The media reports have said that at least some of the attackers were Pakistanis. They’ve also reported that three of the attackers confessed to being members of LeT. The Indian government has said that the attacker they’ve captured is Pakistani. While it’s not a metaphysical certitude, that the attacks were Islamist ones is a reasonable inference.
November 29th, 2008 at 5:53 pm
A world caught in the headlights of Islam!…
A universe of intelligent people are caught asking the wrong questions about the Mumbai terrorists: Were they Brits? Were they Pakistanis? Afghans? Al Qaeda? Home grown Indian? Is this a new form of terrorism?…
November 29th, 2008 at 6:57 pm
Dave Grossman posits in his books that S.L.A. Marshall, despite whatever methodological deficiencies his work may have had, was generally correct, and he cites to the history to support that contention. The Army, as a result, changed its training methods after World War II, which improved infantry performance. I found Grossman’s discussion convincing. So, I don’t think it is entirely accurate to say Marshall was "refuted".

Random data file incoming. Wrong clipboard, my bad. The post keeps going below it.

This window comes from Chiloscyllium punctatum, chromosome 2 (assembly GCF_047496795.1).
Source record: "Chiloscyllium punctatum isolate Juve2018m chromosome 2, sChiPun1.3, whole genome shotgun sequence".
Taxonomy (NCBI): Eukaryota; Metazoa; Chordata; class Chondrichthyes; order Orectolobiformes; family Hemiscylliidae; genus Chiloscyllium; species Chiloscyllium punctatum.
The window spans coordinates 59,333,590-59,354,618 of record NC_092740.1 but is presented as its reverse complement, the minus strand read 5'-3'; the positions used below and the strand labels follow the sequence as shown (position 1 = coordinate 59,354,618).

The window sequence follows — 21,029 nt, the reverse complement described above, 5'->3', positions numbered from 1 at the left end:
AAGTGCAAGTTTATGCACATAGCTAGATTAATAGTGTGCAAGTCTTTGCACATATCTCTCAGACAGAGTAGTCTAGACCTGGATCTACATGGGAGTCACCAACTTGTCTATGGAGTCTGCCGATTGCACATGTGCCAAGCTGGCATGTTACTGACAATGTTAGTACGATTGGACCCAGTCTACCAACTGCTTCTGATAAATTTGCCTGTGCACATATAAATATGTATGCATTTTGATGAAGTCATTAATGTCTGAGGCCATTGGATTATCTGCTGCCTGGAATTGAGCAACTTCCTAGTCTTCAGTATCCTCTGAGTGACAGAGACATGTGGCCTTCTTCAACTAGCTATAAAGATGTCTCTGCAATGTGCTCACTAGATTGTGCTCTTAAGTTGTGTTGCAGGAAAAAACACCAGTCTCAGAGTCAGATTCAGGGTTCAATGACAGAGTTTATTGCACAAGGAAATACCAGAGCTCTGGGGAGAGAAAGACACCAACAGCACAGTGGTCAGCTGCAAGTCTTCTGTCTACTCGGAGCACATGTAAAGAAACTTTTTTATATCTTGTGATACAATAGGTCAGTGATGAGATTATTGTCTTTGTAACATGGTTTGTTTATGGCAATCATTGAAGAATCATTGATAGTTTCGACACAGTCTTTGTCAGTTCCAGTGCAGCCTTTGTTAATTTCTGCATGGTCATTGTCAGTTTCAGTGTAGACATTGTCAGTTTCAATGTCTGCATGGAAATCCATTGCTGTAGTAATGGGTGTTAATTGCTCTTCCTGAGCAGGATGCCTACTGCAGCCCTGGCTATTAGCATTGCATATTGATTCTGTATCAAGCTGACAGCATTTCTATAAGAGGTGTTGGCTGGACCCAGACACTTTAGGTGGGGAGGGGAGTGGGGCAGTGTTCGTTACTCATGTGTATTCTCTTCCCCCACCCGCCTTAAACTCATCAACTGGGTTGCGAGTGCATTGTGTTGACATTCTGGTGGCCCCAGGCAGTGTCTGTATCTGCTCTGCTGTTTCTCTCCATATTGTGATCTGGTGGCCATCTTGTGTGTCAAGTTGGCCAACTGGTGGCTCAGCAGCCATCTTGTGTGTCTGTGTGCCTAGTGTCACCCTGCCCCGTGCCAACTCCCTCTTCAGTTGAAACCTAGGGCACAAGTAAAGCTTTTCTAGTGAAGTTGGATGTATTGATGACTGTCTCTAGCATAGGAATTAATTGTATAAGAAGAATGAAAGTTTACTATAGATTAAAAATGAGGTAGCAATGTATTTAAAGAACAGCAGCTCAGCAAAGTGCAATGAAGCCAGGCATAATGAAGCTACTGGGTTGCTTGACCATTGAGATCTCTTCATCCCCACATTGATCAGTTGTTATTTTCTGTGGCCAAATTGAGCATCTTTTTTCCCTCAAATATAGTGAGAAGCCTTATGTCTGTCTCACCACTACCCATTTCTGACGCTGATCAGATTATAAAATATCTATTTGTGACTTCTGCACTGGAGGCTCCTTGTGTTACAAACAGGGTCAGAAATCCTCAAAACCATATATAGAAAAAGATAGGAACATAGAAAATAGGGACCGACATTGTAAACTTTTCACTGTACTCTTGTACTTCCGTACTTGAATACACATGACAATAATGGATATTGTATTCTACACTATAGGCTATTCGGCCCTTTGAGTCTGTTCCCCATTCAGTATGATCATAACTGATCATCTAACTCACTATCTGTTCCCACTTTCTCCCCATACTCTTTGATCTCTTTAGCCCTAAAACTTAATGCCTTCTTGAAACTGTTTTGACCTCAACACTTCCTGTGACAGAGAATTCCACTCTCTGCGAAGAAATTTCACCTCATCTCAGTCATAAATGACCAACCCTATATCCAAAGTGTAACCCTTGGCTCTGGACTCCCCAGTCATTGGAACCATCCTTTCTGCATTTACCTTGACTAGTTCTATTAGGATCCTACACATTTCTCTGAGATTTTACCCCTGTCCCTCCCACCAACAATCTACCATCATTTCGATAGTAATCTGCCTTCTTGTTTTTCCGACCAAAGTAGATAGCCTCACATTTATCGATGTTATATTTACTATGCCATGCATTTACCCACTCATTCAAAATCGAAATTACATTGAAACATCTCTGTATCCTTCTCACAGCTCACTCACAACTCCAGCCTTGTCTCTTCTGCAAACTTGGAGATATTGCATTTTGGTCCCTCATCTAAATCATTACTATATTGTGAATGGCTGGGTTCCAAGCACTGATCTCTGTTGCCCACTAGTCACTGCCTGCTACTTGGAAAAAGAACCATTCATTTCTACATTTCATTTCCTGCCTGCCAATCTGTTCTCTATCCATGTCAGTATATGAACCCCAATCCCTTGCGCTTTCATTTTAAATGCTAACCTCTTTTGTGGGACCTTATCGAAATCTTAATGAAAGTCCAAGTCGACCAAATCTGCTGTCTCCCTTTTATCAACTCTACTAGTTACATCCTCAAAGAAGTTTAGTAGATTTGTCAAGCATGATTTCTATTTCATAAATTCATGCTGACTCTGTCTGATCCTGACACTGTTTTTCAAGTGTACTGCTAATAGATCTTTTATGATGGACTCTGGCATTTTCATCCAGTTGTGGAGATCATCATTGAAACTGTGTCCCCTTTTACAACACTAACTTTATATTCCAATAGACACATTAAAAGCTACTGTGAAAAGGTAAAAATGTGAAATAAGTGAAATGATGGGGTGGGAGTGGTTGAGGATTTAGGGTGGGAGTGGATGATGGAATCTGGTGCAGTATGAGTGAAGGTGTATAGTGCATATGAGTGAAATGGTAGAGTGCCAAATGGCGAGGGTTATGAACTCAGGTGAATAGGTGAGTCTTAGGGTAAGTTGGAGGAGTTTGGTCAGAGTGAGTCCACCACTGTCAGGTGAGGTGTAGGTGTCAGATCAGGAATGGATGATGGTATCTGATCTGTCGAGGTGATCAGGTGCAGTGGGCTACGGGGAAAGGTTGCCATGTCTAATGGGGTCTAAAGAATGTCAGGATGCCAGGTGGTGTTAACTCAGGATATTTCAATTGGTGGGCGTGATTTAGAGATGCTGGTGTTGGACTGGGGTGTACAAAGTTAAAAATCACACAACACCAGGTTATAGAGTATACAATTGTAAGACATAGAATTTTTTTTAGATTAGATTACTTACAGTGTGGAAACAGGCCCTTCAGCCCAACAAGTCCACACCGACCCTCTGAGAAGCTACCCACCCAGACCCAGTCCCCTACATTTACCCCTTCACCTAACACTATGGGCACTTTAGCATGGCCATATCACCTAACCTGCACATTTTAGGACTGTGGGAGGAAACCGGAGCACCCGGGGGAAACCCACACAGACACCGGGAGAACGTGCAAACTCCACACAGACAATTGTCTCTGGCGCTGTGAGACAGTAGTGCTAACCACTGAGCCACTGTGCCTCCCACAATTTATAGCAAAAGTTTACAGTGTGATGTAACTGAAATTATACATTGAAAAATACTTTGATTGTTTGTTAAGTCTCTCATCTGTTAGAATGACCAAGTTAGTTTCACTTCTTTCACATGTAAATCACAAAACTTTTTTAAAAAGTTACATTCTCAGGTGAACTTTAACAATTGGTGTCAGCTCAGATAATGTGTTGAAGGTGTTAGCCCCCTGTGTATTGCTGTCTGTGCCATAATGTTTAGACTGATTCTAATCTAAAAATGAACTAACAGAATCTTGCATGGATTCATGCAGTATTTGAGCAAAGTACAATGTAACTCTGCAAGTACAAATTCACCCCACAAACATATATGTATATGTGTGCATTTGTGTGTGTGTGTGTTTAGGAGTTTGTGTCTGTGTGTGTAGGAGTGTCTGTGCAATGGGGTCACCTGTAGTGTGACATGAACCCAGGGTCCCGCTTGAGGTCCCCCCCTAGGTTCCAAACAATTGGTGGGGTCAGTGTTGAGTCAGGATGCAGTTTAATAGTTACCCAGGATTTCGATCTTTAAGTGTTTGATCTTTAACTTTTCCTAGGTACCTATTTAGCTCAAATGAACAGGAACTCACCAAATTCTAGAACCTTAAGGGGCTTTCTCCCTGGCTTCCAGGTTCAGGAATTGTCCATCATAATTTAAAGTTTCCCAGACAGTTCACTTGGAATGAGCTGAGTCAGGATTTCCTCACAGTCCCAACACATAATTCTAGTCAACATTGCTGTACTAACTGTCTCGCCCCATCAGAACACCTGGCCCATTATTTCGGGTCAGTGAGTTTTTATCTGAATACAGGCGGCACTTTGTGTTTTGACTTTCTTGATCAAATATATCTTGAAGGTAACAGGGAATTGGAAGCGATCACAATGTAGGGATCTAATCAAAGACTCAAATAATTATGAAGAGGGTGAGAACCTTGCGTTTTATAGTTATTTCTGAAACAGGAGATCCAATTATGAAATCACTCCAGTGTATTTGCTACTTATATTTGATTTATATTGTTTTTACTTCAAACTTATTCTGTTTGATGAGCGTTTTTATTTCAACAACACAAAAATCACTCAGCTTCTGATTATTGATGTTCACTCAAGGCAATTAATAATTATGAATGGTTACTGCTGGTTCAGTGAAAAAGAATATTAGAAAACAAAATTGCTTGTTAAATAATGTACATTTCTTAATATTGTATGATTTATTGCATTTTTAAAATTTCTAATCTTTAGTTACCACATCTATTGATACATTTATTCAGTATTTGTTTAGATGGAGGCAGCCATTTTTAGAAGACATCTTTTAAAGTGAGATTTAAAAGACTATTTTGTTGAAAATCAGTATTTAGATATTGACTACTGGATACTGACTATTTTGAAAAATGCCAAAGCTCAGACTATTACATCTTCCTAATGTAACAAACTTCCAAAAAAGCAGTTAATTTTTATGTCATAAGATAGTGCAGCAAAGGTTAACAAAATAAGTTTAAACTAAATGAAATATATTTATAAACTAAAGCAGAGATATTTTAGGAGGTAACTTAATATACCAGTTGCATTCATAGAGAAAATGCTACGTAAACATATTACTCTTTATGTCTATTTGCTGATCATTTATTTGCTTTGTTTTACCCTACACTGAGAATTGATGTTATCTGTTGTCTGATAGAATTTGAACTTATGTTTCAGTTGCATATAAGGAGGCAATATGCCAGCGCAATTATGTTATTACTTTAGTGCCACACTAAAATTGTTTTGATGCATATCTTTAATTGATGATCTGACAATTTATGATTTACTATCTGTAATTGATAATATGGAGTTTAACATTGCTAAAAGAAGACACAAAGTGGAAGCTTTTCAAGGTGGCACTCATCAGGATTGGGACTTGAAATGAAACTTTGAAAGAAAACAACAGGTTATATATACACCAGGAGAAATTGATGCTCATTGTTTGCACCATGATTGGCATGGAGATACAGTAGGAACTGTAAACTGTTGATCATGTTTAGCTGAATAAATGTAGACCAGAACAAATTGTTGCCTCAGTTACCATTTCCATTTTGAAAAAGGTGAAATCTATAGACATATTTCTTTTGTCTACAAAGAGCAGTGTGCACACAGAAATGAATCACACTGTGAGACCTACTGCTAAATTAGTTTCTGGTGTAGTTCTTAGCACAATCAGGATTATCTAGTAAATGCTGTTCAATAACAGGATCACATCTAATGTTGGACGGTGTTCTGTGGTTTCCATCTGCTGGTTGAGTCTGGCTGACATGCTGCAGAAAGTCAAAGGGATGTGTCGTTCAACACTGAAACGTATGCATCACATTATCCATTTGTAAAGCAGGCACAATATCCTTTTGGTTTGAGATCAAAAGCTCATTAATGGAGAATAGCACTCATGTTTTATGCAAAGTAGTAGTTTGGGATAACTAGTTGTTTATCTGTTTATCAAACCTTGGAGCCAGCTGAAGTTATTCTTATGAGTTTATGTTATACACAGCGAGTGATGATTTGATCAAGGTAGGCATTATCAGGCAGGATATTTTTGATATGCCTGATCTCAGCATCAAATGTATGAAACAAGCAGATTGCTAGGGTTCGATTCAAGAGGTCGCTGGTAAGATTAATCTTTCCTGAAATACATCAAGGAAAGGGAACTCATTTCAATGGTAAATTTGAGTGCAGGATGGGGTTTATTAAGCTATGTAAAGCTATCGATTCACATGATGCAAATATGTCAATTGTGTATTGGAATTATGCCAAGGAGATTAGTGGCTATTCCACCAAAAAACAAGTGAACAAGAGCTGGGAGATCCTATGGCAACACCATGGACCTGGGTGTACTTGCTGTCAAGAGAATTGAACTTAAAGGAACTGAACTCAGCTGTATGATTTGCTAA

If it is correct to say that the Mumbai attackers were not terribly competent, that only highlights how much damage a competent group of equally determined and suicidal attackers could accomplish.
I don’t know if it makes sense to categorize this with "spree killings". Aren’t those usually individuals or pairs of people who act out of subjective grievances? Something this big must have been driven by someone’s ideological or political agenda, even if the actual attackers were dupes. But whose?
The idea that these were not Islamist terrorists seems unlikely, but it would be interesting to hear any evidence supporting that notion. At this point, however, the burden of proof has shifted, and any major attack is assumed to be Islamist in origin. If ordinary Muslims around the world don’t like that, they would be advised to police their own communities better.
A more interesting question may be: Which faction or group in Pakistan orchestrated this, since the attack apparently originated there, and what does that faction or group hope to achieve by it?
Also, the long term question: Does possession of nuclear weapons make you permanent safe-haven for terrorists and source of terrorist attacks, with no one having any recourse? If so, I have been wrong in advocating the "soft kill" in Iran, and the proper response would probably be a preemptive nuclear attack, as much as I hate to think it. Lot’s of implications here.
November 30th, 2008 at 1:38 am